‘Vision’ (c) Rob Goldstein 2019
‘Vision’ (c) Rob Goldstein 2019
The alarm rang and the radio spat news.
Bonwit Teller opened his eyes to a foggy San Francisco morning.
He threw off the comforter, angrily pulled down the shades, and
crawled back into bed.
The phone rang
“Hi Bonwit, it’s Jerry. This is your wake-up call per your request.”
“Are you up?”
“That was a helluva rant you gave last night”
“Which one? I was drunk.”
“About Old Man Lazaro.”
Bonwit sat up.
Jerry continued: “You made Old Man Lazaro look like a jackass.”
Bonwit sighed: “I guess I owe him an apology. I say wicked things
when I’m drunk. Thanks for the wake-up Jerry.”
Market Street looked like an Exodus scene.
“Let my people go,” Bonwit heard a beggar say.
He dropped some cash into the beggars’ cup and hurried into
He saw another beggar sitting cross-legged in front of the
His sign read: “Dying from AIDS. Please help.”
Bonwit dropped some cash into his cup and hurried onto
Bonwit was desperate for the train to arrive.
He thought of Old Man Lazaro: his face boyish, yet old, kind, yet cruel.
Bonwit spat on that face and remembered his rage at last night’s dinner.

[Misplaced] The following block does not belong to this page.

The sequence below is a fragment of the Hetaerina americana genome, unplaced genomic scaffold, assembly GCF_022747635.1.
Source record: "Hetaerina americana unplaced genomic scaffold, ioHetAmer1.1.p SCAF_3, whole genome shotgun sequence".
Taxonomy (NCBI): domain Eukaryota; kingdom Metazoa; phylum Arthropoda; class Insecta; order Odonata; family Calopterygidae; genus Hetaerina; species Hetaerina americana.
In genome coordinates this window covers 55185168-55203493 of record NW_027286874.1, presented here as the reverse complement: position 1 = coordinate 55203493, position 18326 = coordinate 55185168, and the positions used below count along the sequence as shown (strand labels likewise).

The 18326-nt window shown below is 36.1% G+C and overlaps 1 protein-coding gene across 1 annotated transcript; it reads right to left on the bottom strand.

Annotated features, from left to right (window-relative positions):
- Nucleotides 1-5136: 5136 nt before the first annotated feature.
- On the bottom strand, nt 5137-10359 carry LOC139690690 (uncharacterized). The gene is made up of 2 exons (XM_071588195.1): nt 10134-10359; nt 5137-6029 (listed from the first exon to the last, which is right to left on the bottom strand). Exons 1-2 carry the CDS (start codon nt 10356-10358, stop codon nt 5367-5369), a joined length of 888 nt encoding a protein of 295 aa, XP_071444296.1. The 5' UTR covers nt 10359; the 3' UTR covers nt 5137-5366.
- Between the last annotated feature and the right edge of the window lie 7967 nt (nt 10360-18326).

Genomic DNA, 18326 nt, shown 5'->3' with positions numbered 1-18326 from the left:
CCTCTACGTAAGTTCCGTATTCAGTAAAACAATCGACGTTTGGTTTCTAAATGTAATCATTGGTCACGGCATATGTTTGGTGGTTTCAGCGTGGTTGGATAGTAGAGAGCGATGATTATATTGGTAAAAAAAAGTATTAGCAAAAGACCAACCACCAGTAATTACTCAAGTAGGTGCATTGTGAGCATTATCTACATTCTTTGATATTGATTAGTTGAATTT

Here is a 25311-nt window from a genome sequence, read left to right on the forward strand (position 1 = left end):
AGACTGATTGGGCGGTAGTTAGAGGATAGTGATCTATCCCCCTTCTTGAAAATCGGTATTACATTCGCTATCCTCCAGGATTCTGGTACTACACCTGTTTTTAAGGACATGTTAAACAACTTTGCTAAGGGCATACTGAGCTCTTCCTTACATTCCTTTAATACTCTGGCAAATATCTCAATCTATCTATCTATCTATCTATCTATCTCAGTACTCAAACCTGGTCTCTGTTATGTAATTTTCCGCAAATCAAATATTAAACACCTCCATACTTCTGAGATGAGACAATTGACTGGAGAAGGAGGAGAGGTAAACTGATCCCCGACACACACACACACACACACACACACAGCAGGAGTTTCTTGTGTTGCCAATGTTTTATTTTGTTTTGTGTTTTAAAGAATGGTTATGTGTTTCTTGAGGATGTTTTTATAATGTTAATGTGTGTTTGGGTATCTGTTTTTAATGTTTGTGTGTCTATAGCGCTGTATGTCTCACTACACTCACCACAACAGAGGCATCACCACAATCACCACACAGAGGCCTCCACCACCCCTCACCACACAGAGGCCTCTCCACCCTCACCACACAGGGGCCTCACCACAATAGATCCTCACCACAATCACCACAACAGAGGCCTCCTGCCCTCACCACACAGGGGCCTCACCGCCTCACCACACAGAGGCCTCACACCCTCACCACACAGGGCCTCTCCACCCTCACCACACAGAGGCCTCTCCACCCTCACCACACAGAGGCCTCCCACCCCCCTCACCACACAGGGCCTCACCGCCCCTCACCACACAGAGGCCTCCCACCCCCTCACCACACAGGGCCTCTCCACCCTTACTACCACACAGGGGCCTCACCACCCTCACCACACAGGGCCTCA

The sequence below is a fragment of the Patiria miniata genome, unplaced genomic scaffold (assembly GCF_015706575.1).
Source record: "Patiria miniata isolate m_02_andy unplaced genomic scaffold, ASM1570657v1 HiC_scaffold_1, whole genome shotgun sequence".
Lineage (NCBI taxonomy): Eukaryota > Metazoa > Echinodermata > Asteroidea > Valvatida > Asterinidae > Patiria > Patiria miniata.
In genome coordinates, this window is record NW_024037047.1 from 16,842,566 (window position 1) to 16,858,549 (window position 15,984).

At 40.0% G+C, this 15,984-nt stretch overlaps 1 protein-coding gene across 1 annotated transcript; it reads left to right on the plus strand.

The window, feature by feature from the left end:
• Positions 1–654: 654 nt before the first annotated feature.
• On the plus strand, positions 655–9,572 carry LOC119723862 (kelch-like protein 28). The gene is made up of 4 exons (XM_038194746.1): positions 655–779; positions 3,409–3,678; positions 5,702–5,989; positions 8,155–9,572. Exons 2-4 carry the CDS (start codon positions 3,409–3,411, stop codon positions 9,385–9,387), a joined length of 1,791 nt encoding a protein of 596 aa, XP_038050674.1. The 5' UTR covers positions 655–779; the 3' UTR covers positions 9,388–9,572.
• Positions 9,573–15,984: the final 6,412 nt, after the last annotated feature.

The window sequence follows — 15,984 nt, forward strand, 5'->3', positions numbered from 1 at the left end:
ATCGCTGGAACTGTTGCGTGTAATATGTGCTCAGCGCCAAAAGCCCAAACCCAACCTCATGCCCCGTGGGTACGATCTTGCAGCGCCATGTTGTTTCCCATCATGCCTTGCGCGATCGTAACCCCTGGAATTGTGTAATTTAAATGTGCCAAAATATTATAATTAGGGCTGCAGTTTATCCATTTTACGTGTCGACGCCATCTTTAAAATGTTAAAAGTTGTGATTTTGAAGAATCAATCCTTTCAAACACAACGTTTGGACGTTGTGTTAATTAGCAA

Lazaro compared Bonwit to a General in a noble army:
“That’s what you are.” Lazaro said. “The sales force is your army. They depend on you for supplies and protection. Your people need you Bonwit.”
“I’m just a fucking travel agent and you’re just an old queen!” Bonwit drunkenly snarled.
Bonwit rose from the station and entered the Pyramid.
Bonwit thought; I am truly a pain in the ass.
As if I don’t know why I’m here
He smiled benevolently at the housekeeper. “Good morning Violet.”
’’Morning Mister Teller.”
“Have I met my obligations to you this week?”
“I got a paycheck if that’s what you mean?”
“I’m so pleased.” Bonwit replied.
He entered his office and rang his secretary: “Mary, will you call the Whiskey Shop and have a bottle of Macallan 1939 delivered to Mr. Lazaro?
“Yes Mr. Teller. Mr. Lazaro is in his office. He wants to meet with you.”
Bonwit entered Lazaro’s office and took a seat.
Lazaro glared at him. “Bonwit, darling! You’re late.”
“I walked this morning.”
Lazaro laughed. “I’m removing you from the Booth Account. Shirley
complained this morning.”
“She said Baxter’s tickets were late.”
“I had those tickets printed and sent before Shirley ordered them.”